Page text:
Re: Ending separation of powers to bail out Newspapers?


Date: 2009-04-21 04:24:28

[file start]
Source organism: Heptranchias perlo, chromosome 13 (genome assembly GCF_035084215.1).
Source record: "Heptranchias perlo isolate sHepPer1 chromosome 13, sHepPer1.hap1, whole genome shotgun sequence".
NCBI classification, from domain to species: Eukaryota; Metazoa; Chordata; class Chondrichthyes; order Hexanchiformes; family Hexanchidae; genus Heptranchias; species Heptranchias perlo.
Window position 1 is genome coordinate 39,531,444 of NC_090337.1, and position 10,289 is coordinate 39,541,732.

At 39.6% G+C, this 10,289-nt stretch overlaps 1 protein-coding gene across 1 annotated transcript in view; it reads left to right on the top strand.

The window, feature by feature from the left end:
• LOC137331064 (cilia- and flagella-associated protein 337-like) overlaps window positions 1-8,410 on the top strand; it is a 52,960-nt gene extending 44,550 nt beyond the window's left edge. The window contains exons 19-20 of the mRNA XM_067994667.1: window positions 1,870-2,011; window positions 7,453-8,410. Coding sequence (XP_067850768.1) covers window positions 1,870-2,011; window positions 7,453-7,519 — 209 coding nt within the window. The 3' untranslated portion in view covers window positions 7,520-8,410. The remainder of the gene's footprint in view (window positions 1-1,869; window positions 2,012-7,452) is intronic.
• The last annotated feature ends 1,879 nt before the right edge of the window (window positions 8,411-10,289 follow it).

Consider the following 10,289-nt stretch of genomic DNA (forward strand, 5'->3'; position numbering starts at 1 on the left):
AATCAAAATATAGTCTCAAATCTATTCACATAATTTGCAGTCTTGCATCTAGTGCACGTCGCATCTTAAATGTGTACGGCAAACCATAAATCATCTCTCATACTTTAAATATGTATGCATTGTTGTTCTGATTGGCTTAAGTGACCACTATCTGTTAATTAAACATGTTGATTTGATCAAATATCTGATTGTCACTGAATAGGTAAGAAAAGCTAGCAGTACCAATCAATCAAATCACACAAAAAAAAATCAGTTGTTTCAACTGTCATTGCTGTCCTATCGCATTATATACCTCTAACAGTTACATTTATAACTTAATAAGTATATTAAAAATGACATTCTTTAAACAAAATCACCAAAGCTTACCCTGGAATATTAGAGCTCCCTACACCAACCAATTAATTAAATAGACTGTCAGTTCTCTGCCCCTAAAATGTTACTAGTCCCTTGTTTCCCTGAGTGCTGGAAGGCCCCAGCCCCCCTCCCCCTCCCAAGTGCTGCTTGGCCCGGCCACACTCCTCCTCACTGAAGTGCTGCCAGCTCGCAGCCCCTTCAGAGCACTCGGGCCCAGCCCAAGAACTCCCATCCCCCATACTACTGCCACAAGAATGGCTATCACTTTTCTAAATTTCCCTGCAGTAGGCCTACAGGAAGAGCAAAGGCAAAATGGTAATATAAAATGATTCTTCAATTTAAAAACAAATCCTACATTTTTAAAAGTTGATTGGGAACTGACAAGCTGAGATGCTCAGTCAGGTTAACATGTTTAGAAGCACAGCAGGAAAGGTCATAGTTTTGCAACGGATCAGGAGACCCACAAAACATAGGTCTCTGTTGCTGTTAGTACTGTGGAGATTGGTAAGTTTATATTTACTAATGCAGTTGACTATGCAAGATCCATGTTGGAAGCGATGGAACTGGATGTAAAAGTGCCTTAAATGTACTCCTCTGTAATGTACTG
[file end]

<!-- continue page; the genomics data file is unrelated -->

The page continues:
It would be the change from Freedom of Speech to liberty of speeking what has been sanctyfied in advance. See Jordan Maxwell on the difference – liberty is what the slave has when his master allows. Would Andrew be awarded a licence to publish this newsletter? Would I be publisher right now, too? At 04:33 21.04.2009, you wrote: >How independent was the BBC with their tax payer money of Tony Blair >during the Iraq war. > >In a message dated 4/20/2009 6:51:06 P.M. Eastern Daylight Time, > writes: > > > >Do they want to end separation of powers (silly!) for the sake of a >bailout of commercial newspapers or do they want more (that would be: all)? > > > >Obama Appointee Suggests Radical Plan for Newspaper Bailout > >Rosa Brooks, who has moved from the L.A. Times to the Pentagon, >called for more “direct government support for public media” and >government licensing of the news, which critics say would destroy the >independent media. > > > >Thursday, April 16, 2009 > >Influential Los Angeles Times columnist Rosa Brooks has hung up her >journalistic hat and joined the Obama administration, but not before >penning a public proposal calling for some radical ideas to help bail >out the failing news industry. > >Brooks, who has taken up a post as an adviser at the Pentagon, >advocated upping “direct government support for public media” and >creating licenses to govern news operations. > >”Years of foolish policies have left us with a choice: We can bail >out journalism, using tax dollars and granting licenses in ways that >encourage robust and independent reporting and commentary, or we can >watch, wringing our hands, as more and more top journalists are laid >off,” she wrote in her parting column on April 9. > >Brooks said this would help rescue the industry from a “death spiral” >and left the government unaccountable to the journalists who must >keep it honest. “[I] can’t imagine anything more dangerous than a >society in which the news industry has more or less collapsed,” she wrote. > >But critics say her proposal would spell an end to the independent >media and make journalists reliant lapdogs. > >”The day that the government gets involved in the news media you see >the end of the democratic process, because an independent news media >is absolutely essential to the success of a democracy,” said L. Brent >Bozell, president of the Media Research Center, a conservative watchdog group. > >Bozell said licensing journalists would violate American traditions >and was a form of “intellectual prostitution.” > >”Since when did our Founding Fathers envision that … you could >exercise your right to freedom of speech provided you had a license >from the federal government? This is the kind of stuff you have >revolutions about,” he told > >Attempts to reach Brooks by phone and e-mail were unsuccessful. A >columnist for four years at the Times, Brooks this week joined the >office of the undersecretary of Defense for policy, the principal >adviser to the Pentagon’s top brass. She retains her post as a >professor at the Georgetown University Law Center and during the >Clinton administration served as a senior adviser to the State Department. > >Media experts said it was unlikely her calls for a bailout would be >heeded by the government. > >”I’m doubtful that one person taking a secondary job in the Pentagon >is going to guide the policy on [bailouts],” said John Nichols, a >longtime journalist whose own plans to help save newspapers were >cited approvingly by Brooks, but who called licensing a “very dangerous move.” > >”I would be very surprised if the Obama administration actually >proposed something like that,” added Joel Brinkley, a visiting >professor of journalism at Stanford University, who said that no one >would trust the news industry if it accepted heaps of government >money. “It’s the first time I’ve heard this publicly discussed.” > >It is unclear whether the Obama administration is considering such >assistance. A spokesman for Obama did not respond to questions about >Brooks’ statements, which were published after her appointment to >the Pentagon. > >Some in the government are already looking to assist the industry. >Sen. Benjamin Cardin, D-Md., proposed legislation in March that would >allow newspapers to operate as tax-exempt nonprofits as long as they >don’t endorse political candidates. The move was heralded as a >positive step toward finding a fix but condemned by critics for >potentially making newspapers beholden to the government. > >Some scribes are already closely bound to Washington. As jobs are >axed and papers felled across the country, many journalists have >sought work elsewhere. A number have gone to work for the Obama >administration, including Chicago Tribune correspondent Jill Zuckman; >Time magazine’s Washington bureau chief, Jay Carney; former L.A. >Times reporter Peter Gosselin; and Warren Bass, once the Washington >Post’s deputy editor. > >Brooks is not the first journalist to support a broadsheet bailout, >but she is the first member of the administration to publicly declare >her support for the move, which appears to be gaining momentum. > >Nichols and Robert McChesney suggested in an April 6 cover piece in >The Nation that the government eliminate postal fees for smaller >papers and periodicals and offer tax credits for newspaper >subscriptions to help save the media. Looking for more direct >assistance, the company that owns two Philadelphia papers approached >Pennsylvania Gov. Ed Rendell in January seeking a $10 million bailout >to help cover its massive debts — and it’s not the only conglomerate >that’s hurting. > >The Tribune Company, which owns many of the nation’s leading papers, >including the Los Angeles Times, filed for bankruptcy protection in >December. Many more newspapers have closed their doors, like the >Rocky Mountain News, or have ended their print editions, like the >Seattle Post-Intelligencer. > >Brooks worried in her column that the death of such newspapers would >spell an end to investigative journalism and leave the country with >only “yapping heads” on television and “nothing in our newspapers but >ads, entertainment features and crossword puzzles.” > >But many media critics say the troubles facing newspapers are of >their own making, and that throwing around money won’t fix the problem. > >”Licensing is a simplistic solution for historic trends battering the >traditional newspaper industry,” said Ken McIntyre, a media and >public policy fellow at the Heritage Foundation, who argued that a >bailout would “preserve businesses that free enterprise and >competition marked for failure — or a transition into something else.” > > >———- >Access 350+ FREE radio stations anytime from anywhere on the web. >Get >the Radio Toolbar! > > >